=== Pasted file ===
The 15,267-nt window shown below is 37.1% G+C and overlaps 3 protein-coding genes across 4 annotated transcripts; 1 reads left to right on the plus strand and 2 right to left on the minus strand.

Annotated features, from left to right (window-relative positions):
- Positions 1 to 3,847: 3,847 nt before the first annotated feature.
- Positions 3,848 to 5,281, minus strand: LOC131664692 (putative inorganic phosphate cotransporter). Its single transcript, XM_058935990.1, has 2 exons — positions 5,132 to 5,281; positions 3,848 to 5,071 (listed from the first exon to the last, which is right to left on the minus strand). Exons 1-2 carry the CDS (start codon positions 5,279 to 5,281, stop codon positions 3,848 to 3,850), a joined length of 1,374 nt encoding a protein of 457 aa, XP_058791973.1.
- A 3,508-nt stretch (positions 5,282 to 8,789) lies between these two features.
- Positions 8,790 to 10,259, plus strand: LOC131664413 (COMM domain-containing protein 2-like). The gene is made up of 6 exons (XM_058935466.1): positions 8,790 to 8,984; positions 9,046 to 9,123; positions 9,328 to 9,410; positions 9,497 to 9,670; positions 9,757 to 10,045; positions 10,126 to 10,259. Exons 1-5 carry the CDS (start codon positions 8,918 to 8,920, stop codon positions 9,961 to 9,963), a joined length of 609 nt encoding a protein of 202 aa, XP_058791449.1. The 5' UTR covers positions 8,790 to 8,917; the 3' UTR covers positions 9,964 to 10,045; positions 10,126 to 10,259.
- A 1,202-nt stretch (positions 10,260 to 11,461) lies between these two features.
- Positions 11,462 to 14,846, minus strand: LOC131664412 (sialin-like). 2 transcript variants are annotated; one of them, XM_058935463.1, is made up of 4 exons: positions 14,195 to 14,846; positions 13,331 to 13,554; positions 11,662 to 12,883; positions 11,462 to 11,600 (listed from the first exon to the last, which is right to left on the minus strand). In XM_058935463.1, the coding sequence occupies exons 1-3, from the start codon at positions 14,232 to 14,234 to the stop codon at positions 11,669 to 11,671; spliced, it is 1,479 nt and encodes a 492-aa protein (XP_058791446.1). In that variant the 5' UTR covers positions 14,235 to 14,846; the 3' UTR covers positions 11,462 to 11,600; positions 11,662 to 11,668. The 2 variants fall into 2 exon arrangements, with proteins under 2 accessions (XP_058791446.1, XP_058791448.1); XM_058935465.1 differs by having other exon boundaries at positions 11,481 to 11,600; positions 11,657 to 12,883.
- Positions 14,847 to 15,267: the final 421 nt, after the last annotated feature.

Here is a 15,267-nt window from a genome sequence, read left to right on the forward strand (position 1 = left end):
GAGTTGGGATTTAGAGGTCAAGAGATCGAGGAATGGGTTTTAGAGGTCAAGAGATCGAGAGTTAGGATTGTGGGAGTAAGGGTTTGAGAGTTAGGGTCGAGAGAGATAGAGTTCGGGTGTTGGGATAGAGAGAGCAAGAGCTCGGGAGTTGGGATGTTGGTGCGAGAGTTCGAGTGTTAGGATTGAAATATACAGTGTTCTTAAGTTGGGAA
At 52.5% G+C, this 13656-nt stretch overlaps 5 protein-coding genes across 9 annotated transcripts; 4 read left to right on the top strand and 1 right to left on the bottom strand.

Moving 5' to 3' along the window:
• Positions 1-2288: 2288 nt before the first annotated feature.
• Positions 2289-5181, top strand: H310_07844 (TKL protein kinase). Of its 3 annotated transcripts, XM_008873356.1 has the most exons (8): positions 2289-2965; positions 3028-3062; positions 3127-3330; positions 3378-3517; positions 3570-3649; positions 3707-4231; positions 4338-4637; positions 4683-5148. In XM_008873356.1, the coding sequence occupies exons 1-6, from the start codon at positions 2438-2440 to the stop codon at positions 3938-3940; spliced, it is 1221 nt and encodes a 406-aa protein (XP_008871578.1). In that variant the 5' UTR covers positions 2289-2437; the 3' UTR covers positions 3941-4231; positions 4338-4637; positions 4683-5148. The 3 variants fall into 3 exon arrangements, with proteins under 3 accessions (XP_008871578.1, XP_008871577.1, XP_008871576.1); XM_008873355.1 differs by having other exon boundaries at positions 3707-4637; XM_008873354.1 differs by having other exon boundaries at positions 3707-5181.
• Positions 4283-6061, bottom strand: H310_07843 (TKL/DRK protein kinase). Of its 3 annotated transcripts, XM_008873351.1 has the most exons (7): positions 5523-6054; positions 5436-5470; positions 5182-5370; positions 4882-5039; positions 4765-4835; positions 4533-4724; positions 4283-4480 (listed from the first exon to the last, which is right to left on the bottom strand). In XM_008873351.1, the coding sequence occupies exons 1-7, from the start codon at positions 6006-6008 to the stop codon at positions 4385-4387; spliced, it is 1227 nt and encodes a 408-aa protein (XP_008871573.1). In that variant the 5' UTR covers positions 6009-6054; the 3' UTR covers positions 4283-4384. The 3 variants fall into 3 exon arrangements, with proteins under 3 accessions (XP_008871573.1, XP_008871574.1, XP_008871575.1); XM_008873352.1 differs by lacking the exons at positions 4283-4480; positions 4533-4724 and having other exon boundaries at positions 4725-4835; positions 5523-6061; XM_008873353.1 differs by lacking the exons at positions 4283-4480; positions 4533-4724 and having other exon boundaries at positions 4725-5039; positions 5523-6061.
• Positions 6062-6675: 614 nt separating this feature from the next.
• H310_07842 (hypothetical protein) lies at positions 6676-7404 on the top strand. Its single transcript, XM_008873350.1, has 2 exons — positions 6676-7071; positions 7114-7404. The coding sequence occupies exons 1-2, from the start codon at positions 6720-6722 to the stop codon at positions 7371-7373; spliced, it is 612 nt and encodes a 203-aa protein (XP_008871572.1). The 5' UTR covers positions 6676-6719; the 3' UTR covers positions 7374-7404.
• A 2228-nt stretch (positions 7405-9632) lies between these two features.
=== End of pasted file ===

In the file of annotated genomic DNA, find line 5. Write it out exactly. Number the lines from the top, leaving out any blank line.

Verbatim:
- A 3,508-nt stretch (positions 5,282 to 8,789) lies between these two features.